Sam Wallace: Will Roy Hodgson's honesty go down the Tube?

Hodgson is a personable and open man, but this little mishap will have reminded him not to cross the boundaries

In a sport obsessed with cars – and the variety that come with tinted windows and chauffeurs – there is something reassuring about an England manager in 2012 who takes the Tube, just as the late Alf Ramsey once did on a daily basis from Liverpool Street to Lancaster Gate. On Wednesday, however, Roy Hodgson discovered another harsh reality about his new job.

He learned there is no scope for unguarded conversations when you are England manager and that every casual pronouncement takes on significance. Unlike Hodgson, Ramsey did not have to worry about camera phones or Twitter on his commute from Ipswich to the Football Association's Lancaster Gate headquarters. Whatever his indiscretion it was an excruciating position to be placed in.

Hodgson's confirmation to Tube passengers on Wednesday that Rio Ferdinand had been omitted from his England squad found its way into yesterday's newspapers where it was followed up in its original form by The Independent. It was an intriguing scoop by the Daily Mirror although it was also hard not to feel sympathy for Hodgson yesterday when he was forced to apologise for any upset he might have caused to Ferdinand.

In his Tube carriage, Hodgson had simply been trying to answer a question from a fellow passenger about Ferdinand and had said too much. "It's a mistake and I need to apologise for that," he said. "This is one of the hazards, I suppose, of travelling on Tube trains when you go up to London – which is the best way for me to travel – and then of course speaking to people who ask me questions rather than sitting there tight-lipped, refusing to ever open my mouth. I've paid for it.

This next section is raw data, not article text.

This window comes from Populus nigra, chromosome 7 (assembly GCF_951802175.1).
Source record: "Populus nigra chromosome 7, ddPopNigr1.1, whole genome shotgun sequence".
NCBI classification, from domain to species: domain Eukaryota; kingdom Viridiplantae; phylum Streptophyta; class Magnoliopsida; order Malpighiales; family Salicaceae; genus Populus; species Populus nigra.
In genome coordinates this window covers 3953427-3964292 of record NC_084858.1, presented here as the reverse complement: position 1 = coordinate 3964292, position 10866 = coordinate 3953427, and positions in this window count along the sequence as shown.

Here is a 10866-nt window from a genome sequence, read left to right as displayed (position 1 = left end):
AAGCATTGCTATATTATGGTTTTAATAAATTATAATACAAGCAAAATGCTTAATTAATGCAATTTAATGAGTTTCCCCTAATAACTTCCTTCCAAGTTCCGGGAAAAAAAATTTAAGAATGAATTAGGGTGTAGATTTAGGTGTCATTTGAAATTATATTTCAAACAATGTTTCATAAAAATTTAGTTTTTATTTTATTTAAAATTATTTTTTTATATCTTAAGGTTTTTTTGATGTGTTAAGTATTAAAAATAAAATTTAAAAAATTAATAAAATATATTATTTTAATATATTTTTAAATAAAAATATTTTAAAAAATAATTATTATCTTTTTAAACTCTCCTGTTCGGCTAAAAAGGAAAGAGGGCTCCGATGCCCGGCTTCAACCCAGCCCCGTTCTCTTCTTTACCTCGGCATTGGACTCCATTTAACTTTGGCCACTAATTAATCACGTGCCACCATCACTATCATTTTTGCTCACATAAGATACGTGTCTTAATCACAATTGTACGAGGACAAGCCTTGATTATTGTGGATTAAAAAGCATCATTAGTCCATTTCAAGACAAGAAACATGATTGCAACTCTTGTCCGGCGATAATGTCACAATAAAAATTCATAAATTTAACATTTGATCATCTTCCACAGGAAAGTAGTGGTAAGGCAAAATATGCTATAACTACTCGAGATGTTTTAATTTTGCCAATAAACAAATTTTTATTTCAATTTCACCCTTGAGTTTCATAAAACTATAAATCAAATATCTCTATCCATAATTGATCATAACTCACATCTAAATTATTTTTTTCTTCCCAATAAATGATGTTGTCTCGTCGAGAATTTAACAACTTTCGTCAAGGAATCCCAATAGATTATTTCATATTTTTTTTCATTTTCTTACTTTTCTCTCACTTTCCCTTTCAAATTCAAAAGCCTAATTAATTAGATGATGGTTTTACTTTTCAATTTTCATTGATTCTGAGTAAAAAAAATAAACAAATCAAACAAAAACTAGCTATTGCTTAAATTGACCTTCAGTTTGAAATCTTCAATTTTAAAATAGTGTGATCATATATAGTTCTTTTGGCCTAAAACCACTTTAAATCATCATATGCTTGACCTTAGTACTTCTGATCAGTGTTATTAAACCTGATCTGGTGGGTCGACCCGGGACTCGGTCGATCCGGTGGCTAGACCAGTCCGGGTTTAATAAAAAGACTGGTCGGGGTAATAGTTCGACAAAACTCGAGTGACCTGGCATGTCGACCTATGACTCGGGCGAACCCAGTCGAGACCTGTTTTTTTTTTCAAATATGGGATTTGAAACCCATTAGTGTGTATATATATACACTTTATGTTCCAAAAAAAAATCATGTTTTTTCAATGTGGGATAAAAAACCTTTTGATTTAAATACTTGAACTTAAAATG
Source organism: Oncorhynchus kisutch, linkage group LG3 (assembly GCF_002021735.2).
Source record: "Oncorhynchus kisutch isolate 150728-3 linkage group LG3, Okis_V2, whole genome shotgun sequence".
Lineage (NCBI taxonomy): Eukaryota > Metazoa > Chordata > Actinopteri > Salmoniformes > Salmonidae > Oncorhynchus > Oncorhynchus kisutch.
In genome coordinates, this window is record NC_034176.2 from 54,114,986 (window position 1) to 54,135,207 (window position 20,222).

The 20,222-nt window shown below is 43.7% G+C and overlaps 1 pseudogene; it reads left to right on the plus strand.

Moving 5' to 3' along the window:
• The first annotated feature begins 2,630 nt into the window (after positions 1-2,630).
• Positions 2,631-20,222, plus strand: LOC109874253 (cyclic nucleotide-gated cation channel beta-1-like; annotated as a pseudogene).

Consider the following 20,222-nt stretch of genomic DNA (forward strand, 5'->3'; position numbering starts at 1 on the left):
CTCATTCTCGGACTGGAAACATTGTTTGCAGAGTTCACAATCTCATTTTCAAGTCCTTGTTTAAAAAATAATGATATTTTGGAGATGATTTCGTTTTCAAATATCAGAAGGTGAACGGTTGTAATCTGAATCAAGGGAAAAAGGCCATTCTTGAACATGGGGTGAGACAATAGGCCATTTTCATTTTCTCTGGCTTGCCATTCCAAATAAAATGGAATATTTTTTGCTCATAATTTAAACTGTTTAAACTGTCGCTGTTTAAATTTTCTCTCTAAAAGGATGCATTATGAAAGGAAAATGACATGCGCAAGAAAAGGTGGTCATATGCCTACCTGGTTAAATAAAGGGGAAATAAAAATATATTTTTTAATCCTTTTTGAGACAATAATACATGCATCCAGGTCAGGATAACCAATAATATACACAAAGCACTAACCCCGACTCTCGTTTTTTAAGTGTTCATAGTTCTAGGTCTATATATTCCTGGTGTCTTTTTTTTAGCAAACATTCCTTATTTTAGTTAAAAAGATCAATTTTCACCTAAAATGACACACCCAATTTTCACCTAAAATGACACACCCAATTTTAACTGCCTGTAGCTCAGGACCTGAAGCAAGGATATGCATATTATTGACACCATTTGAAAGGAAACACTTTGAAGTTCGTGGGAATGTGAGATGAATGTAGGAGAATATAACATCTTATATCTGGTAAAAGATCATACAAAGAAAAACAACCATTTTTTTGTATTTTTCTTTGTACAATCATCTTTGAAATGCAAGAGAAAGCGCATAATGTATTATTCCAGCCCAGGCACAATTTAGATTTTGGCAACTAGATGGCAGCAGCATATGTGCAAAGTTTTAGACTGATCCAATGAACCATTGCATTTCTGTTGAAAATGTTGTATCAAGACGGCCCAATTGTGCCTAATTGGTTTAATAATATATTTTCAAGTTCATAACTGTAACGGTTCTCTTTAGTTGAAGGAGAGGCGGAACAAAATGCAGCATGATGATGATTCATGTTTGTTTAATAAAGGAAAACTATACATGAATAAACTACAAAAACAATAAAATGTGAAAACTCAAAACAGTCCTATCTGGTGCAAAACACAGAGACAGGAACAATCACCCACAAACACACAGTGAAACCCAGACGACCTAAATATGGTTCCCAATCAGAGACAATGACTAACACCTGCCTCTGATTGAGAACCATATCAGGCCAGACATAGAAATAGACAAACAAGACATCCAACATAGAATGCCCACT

"I shall learn in future and maybe this will be a lesson for all the people who see me on the Tube in future: please don't be too offended if I refuse to answer any questions you ask me."

If that last part sounded a little po-faced, it was not intended to – Hodgson was simply laying down a marker. He has tried hard to engage with supporters, especially in Krakow during the European Championship, and he is a personable man. But he knows the limits now. As a little reminder of the pitfalls, this was hardly the worst thing that could have happened to him. One only needs to recall Sven Goran Eriksson's "fake sheikh" episode to know that.

It is worth pointing out that for all the suggestions that Harry Redknapp would be too much of a loose cannon for the FA when they picked Fabio Capello's successor this year, Hodgson is, for those of us who have not covered his career closely before, extremely outspoken. Even so far in his time in charge of England he had been blunt on subjects such as Theo Walcott's progress or the tricky logistics of a World Cup in Brazil.

As an individual who has been in his fair share of scrapes down the years one can only assume that Ferdinand will not take it too personally. He is undoubtedly aggrieved at being left out of the England squad, and certain voices have even hinted at a conspiracy to do with his brother Anton's involvement in John Terry's criminal trial on charges of racial abuse and the subsequent FA charge.

The precise nature of Rio's feelings on his treatment by Hodgson, however, are not known. There have been plenty of strong opinions on the situation that claim to reflect the Manchester United defender's but, give or take a few ambiguous tweets, the man himself has remained quiet on the subject. Until he does place his view on the record, it is hard to have that debate.